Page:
"To separate them from others of similar age and qualifications solely because of their race generates a feeling of inferiority as to their status in the community that may affect their hearts and minds in a way unlikely ever to be undone."
Chief Justice Earl Warren in Brown v. Board of Education, 1954.
"'All deliberate speed' has turned out to be only a soft euphemism for delay. . . . there is no longer the slightest excuse, reason, or justification for further postponement of the time when every public school system in the United States will be a unitary one, receiving and teaching students without discrimination on the basis of their race or color."
Justice Hugo Black in Alexander v. Holmes County Board of Education, 1969.
"The civil law, as well as nature itself, has always recognized a wide difference in the respective spheres and destinies of man and woman. Man is, or should be, woman's protector and defender. The natural and proper timidity and delicacy which belongs to the female sex evidently unfits it for many of the occupations of civil life. The constitution of the family organization, which is founded in the divine ordinance, as well as in the nature of things, indicates the domestic sphere as that which properly belongs to the domain and functions of womanhood."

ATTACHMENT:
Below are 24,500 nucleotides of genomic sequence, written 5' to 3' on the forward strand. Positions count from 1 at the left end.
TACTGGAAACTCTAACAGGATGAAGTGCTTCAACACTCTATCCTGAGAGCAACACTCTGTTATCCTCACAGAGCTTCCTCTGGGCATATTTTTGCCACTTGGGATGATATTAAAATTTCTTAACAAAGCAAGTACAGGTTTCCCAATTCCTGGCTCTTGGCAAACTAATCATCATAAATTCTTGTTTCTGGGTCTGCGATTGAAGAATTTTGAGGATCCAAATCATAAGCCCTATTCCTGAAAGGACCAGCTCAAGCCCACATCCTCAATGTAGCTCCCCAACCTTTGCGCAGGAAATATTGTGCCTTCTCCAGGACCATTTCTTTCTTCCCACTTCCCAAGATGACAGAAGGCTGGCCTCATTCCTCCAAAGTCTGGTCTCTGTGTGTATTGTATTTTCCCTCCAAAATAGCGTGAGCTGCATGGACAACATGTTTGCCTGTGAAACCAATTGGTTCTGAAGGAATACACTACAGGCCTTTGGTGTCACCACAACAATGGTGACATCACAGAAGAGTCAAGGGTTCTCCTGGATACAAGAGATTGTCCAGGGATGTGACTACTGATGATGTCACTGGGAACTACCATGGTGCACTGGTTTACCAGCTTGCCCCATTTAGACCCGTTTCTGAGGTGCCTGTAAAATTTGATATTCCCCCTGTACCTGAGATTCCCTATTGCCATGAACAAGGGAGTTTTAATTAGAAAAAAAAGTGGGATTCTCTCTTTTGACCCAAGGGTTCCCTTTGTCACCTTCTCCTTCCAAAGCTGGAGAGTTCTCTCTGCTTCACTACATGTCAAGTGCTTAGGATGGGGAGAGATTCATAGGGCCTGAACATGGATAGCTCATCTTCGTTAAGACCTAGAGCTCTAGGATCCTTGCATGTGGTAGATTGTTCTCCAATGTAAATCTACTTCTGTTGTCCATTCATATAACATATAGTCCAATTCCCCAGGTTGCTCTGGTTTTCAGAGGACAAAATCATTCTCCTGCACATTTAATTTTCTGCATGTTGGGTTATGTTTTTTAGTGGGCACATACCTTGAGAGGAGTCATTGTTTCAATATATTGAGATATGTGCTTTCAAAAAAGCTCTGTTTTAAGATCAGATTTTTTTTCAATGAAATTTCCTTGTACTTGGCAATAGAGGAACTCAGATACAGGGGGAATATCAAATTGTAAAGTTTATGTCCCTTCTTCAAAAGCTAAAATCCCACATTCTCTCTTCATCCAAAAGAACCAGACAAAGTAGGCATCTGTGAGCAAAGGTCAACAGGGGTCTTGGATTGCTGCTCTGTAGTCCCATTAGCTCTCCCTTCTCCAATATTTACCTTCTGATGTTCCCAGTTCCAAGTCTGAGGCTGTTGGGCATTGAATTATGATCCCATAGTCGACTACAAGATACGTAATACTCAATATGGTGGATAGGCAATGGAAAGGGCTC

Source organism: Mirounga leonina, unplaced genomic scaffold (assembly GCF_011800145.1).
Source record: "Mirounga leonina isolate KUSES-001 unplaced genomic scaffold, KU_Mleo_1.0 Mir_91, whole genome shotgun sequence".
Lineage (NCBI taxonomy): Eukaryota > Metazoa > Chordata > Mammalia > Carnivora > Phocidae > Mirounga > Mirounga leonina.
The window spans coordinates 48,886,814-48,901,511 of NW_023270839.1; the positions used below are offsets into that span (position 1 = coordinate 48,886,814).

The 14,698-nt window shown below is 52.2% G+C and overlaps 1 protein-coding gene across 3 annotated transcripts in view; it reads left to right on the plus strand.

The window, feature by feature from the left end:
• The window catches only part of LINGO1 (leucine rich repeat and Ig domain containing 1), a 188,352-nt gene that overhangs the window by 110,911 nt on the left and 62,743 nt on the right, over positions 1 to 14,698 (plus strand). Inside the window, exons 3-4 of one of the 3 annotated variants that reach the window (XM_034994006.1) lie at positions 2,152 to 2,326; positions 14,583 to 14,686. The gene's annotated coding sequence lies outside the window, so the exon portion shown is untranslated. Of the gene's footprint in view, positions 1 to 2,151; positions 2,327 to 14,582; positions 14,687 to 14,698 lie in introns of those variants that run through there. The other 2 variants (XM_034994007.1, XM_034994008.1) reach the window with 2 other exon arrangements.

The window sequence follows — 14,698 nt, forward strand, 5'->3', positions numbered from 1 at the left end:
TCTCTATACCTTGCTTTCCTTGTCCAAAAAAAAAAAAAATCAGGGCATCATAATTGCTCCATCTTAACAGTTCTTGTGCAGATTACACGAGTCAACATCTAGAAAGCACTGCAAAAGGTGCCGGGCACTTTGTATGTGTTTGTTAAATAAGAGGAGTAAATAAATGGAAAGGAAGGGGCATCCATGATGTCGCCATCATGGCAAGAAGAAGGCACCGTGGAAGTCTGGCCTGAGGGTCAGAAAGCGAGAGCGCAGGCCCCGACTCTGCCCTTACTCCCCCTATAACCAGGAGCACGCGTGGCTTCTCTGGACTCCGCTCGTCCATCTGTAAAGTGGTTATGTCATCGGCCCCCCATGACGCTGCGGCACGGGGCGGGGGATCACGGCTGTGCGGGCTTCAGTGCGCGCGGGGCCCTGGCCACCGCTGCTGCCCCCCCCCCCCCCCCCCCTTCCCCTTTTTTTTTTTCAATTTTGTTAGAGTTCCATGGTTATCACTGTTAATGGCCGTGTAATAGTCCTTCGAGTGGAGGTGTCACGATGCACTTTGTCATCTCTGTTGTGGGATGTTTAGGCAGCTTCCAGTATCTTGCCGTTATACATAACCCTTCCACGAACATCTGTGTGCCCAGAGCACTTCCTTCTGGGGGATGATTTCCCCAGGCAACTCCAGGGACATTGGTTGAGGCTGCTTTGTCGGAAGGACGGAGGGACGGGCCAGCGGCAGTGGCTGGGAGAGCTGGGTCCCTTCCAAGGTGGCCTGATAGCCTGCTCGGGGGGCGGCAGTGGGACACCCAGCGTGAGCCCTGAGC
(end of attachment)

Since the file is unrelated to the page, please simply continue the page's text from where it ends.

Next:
United States Supreme Court in Bradwell v. Illinois, 1873.
"Classifications by gender must serve important governmental objectives and must be substantially related to achievement of those objectives."
United States Supreme Court in Craig v. Boren, 1976.
"Condemnation of [homosexual activity] is firmly rooted in Judeo-Christian moral and ethical standards... [eighteenth-century legal scholar, William] Blackstone described 'the infamous crime against nature' as an offense of 'deeper malignity' than rape, a heinous act 'the very mention of which is a disgrace to human nature,' and 'a crime not fit to be named.'"
Justice Warren Burger in Bowers v. Hardwick, 1986.
"I think I probably made a mistake."
Justice Lewis Powell, a decade after his deciding vote on Bowers v. Hardwick upholding Georgia's anti-sodomy laws.
"The Casey decision again confirmed that our laws and tradition afford constitutional protection to personal decisions relating to marriage, procreation, contraception, family relationships, child rearing, and education. In explaining the respect the Constitution demands for the autonomy of the person in making these choices, we stated as follows: These matters, involving the most intimate and personal choices a person may make in lifetime, choices central to personal dignity and autonomy, are central to the liberty protected by the Fourteenth Amendment. At the heart of liberty is the right to define one's own concept of existence, of meaning, of the universe, and of the mystery of human life. Beliefs about these matters could not define the attributes of personhood were they formed under compulsion of the State. Persons in a homosexual relationship may seek autonomy for these purposes, just as heterosexual persons do."
Justice Anthony Kennedy in Lawrence v. Texas, 2003.